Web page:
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Computerized Investing > First Quarter 2013

On-Balance Volume (OBV)

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by CI Staff

While traders and investors are primarily concerned with price, volume—the number of shares traded— is also an important element, especially in technical analysis. It provides information regarding the strength (or lack thereof) of price movements. Meaningful trends should have a corresponding increase in trading volume: Volume should be relatively higher on “up” days during an uptrend and on “down” days during a downtrend. Price movements—especially breakouts and trend reversals—on heavier-than-normal volume are more apt to follow through than those with light(er) volume.

On-balance volume (OBV), introduced by Joseph Granville in 1963, is a momentum indicator that relates volume to price change. It provides a running total of volume flowing into and out of a security. Traders use OBV to confirm a trend: An upward sloping OBV confirms an uptrend, while a downward sloping OBV confirms a downtrend.

Calculating OBV

The value of OBV at any given point in time is dependent on when you start calculating it. For that reason, the trend and direction of the OBV is of primary importance.

To calculate OBV, begin by comparing the closing price of one period to the closing price of the previous period:

  • If the current price is higher than the previous period, then all of that day’s volume is added to the previous period’s OBV;
  • If the current price is lower than the previous period, the current volume is subtracted from the previous period’s OBV;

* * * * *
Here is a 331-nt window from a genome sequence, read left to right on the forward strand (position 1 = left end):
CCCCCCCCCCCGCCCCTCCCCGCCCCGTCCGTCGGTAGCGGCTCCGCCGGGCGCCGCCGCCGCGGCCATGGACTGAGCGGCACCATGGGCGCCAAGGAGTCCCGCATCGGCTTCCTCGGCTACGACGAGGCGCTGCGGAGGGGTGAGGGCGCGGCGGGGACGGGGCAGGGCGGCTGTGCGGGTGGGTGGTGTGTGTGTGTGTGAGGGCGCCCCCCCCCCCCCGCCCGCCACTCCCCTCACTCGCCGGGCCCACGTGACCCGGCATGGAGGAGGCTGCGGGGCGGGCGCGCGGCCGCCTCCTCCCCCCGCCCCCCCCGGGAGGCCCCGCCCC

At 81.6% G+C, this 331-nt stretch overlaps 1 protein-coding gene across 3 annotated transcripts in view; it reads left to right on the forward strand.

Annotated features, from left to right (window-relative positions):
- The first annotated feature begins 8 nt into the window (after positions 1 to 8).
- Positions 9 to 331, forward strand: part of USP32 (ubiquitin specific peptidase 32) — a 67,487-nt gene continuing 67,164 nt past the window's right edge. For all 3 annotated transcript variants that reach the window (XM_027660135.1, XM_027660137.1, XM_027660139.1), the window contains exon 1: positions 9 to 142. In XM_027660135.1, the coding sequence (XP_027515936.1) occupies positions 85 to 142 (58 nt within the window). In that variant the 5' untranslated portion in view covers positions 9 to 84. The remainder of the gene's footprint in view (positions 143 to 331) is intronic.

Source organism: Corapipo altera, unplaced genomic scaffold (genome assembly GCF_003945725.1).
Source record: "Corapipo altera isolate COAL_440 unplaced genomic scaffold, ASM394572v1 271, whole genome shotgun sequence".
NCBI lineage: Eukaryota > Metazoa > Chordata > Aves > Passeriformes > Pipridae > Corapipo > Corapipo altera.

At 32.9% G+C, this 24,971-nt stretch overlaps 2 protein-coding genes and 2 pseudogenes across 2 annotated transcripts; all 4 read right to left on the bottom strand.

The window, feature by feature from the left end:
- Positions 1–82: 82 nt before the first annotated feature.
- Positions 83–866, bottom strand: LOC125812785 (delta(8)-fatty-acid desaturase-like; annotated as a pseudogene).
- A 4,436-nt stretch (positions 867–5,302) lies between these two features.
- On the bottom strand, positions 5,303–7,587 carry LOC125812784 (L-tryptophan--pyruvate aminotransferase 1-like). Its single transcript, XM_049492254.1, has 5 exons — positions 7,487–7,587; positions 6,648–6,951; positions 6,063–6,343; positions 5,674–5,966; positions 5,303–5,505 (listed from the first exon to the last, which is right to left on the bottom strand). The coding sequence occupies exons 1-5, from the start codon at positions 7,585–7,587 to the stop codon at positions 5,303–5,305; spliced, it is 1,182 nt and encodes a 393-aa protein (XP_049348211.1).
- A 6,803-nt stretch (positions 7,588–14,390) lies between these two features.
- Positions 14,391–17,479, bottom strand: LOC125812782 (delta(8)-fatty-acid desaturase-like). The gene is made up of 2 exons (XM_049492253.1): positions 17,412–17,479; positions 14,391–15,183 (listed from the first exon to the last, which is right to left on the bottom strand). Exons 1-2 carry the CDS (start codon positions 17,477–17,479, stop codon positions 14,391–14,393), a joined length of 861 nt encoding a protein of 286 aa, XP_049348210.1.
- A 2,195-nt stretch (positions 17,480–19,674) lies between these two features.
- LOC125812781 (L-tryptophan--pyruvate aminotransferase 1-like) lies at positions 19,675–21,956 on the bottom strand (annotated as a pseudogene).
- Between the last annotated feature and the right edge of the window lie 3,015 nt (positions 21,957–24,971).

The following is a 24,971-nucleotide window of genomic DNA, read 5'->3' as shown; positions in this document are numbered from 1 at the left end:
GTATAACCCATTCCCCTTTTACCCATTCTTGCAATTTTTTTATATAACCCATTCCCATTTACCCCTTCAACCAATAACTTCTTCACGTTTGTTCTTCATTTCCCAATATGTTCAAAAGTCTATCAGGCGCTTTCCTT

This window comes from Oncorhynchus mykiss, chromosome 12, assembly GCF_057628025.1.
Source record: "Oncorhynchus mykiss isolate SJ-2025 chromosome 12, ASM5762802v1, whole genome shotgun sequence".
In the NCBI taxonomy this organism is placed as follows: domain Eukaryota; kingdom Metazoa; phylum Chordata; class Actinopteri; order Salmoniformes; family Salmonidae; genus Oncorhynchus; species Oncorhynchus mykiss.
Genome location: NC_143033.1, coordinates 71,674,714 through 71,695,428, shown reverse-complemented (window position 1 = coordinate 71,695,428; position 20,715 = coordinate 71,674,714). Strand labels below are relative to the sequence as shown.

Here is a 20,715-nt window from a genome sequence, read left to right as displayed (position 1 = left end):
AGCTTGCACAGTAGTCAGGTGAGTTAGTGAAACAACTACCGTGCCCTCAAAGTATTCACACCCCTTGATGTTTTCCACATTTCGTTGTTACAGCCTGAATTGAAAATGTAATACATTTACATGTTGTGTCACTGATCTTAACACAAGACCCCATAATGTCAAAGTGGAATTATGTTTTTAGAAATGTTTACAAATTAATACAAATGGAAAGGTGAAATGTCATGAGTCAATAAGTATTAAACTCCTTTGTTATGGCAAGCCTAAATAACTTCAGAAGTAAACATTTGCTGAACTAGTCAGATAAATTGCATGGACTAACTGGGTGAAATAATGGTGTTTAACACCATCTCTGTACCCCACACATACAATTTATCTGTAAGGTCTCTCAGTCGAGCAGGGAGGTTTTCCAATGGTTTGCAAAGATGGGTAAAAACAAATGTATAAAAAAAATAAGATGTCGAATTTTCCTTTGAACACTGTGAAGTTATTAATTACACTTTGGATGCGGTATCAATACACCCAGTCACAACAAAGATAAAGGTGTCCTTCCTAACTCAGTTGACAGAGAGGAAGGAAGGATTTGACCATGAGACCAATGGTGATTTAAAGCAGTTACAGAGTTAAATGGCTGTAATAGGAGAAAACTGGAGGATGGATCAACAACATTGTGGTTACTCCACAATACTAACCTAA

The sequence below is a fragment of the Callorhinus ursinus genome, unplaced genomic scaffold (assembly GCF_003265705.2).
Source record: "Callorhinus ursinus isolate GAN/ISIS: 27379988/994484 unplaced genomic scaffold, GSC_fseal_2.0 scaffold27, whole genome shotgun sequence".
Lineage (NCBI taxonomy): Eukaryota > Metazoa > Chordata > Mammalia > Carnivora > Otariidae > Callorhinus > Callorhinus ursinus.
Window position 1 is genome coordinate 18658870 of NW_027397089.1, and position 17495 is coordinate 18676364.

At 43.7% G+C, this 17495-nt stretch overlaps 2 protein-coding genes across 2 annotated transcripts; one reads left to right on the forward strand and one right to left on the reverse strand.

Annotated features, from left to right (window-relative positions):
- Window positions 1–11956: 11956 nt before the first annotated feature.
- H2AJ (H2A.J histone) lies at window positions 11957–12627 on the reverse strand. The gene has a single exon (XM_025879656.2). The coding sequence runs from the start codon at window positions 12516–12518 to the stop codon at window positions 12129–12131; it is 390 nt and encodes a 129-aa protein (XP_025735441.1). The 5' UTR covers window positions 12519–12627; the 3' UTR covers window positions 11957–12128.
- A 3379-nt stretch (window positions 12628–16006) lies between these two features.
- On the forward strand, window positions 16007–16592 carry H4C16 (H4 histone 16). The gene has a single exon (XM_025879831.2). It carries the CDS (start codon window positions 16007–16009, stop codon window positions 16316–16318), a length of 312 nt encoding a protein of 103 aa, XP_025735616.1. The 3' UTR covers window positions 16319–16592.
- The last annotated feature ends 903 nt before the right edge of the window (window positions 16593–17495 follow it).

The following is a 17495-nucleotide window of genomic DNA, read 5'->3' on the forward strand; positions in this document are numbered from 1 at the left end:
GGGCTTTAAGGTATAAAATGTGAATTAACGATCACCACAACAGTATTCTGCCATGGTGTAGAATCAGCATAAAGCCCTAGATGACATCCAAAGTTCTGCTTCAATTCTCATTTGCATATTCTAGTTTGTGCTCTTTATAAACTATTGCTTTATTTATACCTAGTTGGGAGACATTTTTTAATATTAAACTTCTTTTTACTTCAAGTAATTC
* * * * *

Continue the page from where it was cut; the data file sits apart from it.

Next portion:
• If the price is unchanged from the previous period, the current trading volume is “ignored.”

In other words:
If C1 > C0: OBV0 + V1 = OBV1
If C1 < C0: OBV0 – V1 = OBV1
If C1 = C0: OBV0 = OBV1

C1 = Current period’s closing price
C0 = Previous period’s closing price
OBV0 = Previous period’s OBV
V1 = Current period’s volume
OBV1 = Current period’s OBV

Figure 1 shows the OBV for Apple Inc. (AAPL) for November 2012. The volume bars of the chart are color-coded for up (green) and down (red) days. The OBV indicator is in the chart area below the volume. On up days OBV rises, as that day’s volume is added to the previous day’s OBV; on down days OBV falls, as the day’s volume is deducted from the previous day’s OBV.

Interpreting OBV

In developing OBV, Granville theorized that volume precedes price. Rising OBV indicates positive volume pressure that can push prices higher. Alternatively, falling OBV reflects negative volume pressure, which may foreshadow lower prices. Based on his research, Granville noted that OBV would often move before price. If you see OBV rising while prices are moving sideways or downward, expect to see prices eventually move higher. Likewise, expect prices to fall if OBV is falling while prices are flat or are moving up.

Keep in mind that the value of OBV is dependent on the point in time that its calculation begins. Of greater importance are the characteristics of the OBV line, specifically the trend in the OBV line, the relationship of the trend with the trend in price, and potential support and resistance levels. When comparing the OBV line to the trend in price, it is important to use closing prices for the price trend, since closing prices are used in calculating OBV.


Divergences, both bullish and bearish, can signal to traders that a trend reversal may be developing. These divergences led Granville to claim that volume precedes price.

A bullish convergence develops when OBV is forming higher highs and higher lows, even though prices are forming lower highs and lower lows or are moving sideways. A bearish divergence forms when OBV moves lower, forming lower lows and lower highs, while prices are moving higher or sideways.